The Länder election that took place in Bavaria, Germany´s second biggest state, last Sunday added flavour to what was previously a dull election campaign on federal level. According to Allensbach Institute, the share of people talking with others about the election rose from 29% to 49% recently. While the Christian Social Union (CSU) – sister party of Merkel’s Christian Democratic Union (CDU) – came out on top, chancellor Angela Merkel´s coalition partners the Free Democratic Party (FDP), who had also been part of the governing coalition in Bavaria, received only 3.3% of the votes, thus clearly failing to get over the 5% threshold that dictates whether a party can enter parliament. The liberals now fear they could miss entering the federal parliament next Sunday too. This would make Merkel´s “dream coalition” history. The liberals immediately started to aggressively beg for conservative voters to step in and help them. If successful, this strategy would take voters from the CDU/CSU. Indeed, at the Länder election in Lower-Saxony in January, “pity votes” for the FDP prevented a victory for the CDU. Only 8.6% of Bavarians voted for the Greens on Sunday, which is in line with the negative trend in the polls on the federal level that is lowering the prospects for a Red-Green coalition government. Even the “Free Voters of Bavaria” superseded the Greens – a local organised party with a strong base in Bavaria which plays no role on federal level. It will be interesting to see where the votes for the Free Voters move to next Sunday.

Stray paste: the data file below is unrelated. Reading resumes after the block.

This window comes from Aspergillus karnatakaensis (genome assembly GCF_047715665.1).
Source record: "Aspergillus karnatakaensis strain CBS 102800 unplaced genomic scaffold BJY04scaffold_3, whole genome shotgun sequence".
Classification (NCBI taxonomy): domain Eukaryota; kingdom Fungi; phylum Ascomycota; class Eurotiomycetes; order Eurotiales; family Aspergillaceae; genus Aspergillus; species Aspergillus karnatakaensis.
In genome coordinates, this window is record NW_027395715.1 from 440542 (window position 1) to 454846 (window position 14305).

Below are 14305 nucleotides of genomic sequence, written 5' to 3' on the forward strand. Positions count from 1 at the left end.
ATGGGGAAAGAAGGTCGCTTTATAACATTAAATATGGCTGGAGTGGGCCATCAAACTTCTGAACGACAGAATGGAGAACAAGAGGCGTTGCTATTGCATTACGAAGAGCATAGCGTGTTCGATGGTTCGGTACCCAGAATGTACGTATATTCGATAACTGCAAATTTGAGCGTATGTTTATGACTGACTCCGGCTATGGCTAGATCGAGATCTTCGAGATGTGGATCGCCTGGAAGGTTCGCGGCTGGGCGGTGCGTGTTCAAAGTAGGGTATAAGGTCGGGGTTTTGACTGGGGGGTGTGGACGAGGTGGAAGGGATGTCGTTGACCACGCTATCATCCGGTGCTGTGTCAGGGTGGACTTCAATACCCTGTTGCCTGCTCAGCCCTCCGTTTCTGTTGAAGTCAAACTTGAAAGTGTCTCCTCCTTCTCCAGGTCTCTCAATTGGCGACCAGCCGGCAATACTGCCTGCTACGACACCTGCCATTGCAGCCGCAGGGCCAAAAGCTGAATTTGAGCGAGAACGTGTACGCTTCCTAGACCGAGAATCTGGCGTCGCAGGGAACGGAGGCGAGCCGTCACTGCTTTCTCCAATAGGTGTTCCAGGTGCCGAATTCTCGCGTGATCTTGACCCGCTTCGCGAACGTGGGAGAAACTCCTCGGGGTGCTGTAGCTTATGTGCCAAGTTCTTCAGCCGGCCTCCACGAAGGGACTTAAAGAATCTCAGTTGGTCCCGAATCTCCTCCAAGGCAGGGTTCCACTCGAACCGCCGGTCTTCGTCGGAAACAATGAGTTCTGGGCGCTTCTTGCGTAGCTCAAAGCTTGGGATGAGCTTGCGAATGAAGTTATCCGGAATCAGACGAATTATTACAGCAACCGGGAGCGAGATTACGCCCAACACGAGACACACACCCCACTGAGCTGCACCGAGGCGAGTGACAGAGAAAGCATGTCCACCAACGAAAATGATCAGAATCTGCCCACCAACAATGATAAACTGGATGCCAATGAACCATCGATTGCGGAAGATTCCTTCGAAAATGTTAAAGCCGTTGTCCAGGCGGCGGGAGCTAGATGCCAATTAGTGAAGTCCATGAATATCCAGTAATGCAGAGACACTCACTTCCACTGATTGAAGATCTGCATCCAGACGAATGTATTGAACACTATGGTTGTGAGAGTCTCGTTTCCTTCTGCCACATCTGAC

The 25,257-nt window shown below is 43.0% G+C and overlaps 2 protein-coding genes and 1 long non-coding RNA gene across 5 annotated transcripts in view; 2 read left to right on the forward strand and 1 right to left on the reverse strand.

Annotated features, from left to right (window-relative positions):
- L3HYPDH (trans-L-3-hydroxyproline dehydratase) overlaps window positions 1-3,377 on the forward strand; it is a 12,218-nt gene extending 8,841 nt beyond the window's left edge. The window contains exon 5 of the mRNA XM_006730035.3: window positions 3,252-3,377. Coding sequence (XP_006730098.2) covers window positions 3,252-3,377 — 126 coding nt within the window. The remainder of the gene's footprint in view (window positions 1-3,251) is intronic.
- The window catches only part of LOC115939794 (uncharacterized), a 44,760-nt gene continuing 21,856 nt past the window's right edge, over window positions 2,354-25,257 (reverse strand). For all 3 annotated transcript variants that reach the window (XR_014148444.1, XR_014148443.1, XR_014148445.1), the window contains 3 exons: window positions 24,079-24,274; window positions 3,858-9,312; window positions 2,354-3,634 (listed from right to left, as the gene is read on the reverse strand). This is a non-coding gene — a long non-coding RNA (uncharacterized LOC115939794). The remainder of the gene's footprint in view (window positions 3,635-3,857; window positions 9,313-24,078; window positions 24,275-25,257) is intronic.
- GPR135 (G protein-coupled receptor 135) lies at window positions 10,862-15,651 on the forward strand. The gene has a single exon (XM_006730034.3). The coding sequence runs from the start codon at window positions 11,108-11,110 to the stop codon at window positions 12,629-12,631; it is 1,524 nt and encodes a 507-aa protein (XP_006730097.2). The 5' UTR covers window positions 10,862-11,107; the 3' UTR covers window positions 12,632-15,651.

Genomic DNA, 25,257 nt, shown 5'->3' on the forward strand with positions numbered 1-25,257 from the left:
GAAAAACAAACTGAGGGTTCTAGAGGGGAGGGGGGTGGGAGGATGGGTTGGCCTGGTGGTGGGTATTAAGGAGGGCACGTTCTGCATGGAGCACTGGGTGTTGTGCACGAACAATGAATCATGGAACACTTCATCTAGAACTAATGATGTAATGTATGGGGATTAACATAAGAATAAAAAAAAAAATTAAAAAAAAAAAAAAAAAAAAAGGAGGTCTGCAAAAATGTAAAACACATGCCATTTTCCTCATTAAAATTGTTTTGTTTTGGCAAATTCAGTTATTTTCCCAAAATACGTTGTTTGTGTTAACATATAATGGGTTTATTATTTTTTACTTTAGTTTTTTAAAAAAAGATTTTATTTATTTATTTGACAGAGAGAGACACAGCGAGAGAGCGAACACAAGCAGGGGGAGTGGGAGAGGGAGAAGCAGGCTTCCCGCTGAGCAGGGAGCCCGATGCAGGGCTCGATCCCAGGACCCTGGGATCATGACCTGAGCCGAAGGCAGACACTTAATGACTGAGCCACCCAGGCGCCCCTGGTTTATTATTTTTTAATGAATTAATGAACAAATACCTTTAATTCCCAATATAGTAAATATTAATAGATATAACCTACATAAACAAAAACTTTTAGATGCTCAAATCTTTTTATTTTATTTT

Which brings us to the eurosceptic “Alternative für Deutschland”: the AfD gets between 3 and 4% in most polls, but pollsters say many of its potential voters hide their real intentions. If the AfD really enters the parliament, the continuation of the Black-Yellow coalition is hardly possible. Will Merkel really withstand the temptation to form a coalition with FDP and AfD? In any case, the AfD will give the eurosceptics inside CDU/CSU additional arguments to stay on track with the rescue measures, which may be a big disappointment for those across Europe who hope for the loosening of austerity. Even if the AfD fails to enter the Bundestag, the party will be established after this election. It will most likely enter the European parliament next year and continue to influence the European policy of Germany.
In short: it´s complicated. Things are increasingly volatile and unforeseeable in the German six-to-seven-party system. Even only a couple of days before the election, about a third of voters are still undecided.
The social democrats have gained slight momentum in the last few weeks after Steinbrück did well in the TV-debate with Merkel. In Bavaria, the SPD gained 2-percentage-points – no tailwind, but better than expected. On federal level, polling average moved up to 26%. For the SPD it will be important to push up voter turnout, since a lot of former social democratic voters stayed at home during the elections four years ago. This is why the SPD is setting so much hope on its door-to-door-campaign, Obama-style, which is unprecedented in Germany´s campaign history. The official goal set out by the party headquarter is to knock on 5 million doors until September 22nd
Full Article: Policy Network – Opinion.